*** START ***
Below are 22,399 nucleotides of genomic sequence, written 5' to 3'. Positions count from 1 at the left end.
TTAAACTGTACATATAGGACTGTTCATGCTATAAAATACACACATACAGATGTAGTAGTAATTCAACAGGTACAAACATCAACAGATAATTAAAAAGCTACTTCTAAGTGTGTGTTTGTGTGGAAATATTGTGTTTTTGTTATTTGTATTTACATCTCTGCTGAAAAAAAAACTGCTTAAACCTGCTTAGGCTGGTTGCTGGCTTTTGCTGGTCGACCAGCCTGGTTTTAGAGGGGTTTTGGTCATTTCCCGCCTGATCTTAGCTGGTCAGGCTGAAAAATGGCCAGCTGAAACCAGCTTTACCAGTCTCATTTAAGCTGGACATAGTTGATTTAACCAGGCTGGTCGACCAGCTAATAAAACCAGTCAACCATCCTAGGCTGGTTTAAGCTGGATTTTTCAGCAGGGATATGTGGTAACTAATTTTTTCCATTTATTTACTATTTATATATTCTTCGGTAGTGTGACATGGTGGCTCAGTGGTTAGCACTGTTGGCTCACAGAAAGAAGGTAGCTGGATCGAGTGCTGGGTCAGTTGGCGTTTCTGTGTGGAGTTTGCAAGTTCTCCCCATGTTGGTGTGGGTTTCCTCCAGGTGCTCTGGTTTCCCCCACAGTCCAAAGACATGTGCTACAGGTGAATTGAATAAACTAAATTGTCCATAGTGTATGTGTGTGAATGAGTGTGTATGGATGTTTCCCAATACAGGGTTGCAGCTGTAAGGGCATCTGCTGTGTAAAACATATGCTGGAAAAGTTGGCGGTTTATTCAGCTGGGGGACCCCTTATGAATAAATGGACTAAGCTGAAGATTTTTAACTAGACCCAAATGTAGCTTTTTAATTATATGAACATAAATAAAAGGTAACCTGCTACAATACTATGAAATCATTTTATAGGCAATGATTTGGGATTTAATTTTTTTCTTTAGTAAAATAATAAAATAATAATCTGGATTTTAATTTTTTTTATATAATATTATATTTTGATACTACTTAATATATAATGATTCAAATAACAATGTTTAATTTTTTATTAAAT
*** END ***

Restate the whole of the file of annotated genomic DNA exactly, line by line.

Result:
Below are 22,399 nucleotides of genomic sequence, written 5' to 3'. Positions count from 1 at the left end.
TTAAACTGTACATATAGGACTGTTCATGCTATAAAATACACACATACAGATGTAGTAGTAATTCAACAGGTACAAACATCAACAGATAATTAAAAAGCTACTTCTAAGTGTGTGTTTGTGTGGAAATATTGTGTTTTTGTTATTTGTATTTACATCTCTGCTGAAAAAAAAACTGCTTAAACCTGCTTAGGCTGGTTGCTGGCTTTTGCTGGTCGACCAGCCTGGTTTTAGAGGGGTTTTGGTCATTTCCCGCCTGATCTTAGCTGGTCAGGCTGAAAAATGGCCAGCTGAAACCAGCTTTACCAGTCTCATTTAAGCTGGACATAGTTGATTTAACCAGGCTGGTCGACCAGCTAATAAAACCAGTCAACCATCCTAGGCTGGTTTAAGCTGGATTTTTCAGCAGGGATATGTGGTAACTAATTTTTTCCATTTATTTACTATTTATATATTCTTCGGTAGTGTGACATGGTGGCTCAGTGGTTAGCACTGTTGGCTCACAGAAAGAAGGTAGCTGGATCGAGTGCTGGGTCAGTTGGCGTTTCTGTGTGGAGTTTGCAAGTTCTCCCCATGTTGGTGTGGGTTTCCTCCAGGTGCTCTGGTTTCCCCCACAGTCCAAAGACATGTGCTACAGGTGAATTGAATAAACTAAATTGTCCATAGTGTATGTGTGTGAATGAGTGTGTATGGATGTTTCCCAATACAGGGTTGCAGCTGTAAGGGCATCTGCTGTGTAAAACATATGCTGGAAAAGTTGGCGGTTTATTCAGCTGGGGGACCCCTTATGAATAAATGGACTAAGCTGAAGATTTTTAACTAGACCCAAATGTAGCTTTTTAATTATATGAACATAAATAAAAGGTAACCTGCTACAATACTATGAAATCATTTTATAGGCAATGATTTGGGATTTAATTTTTTTCTTTAGTAAAATAATAAAATAATAATCTGGATTTTAATTTTTTTTATATAATATTATATTTTGATACTACTTAATATATAATGATTCAAATAACAATGTTTAATTTTTTATTAAAT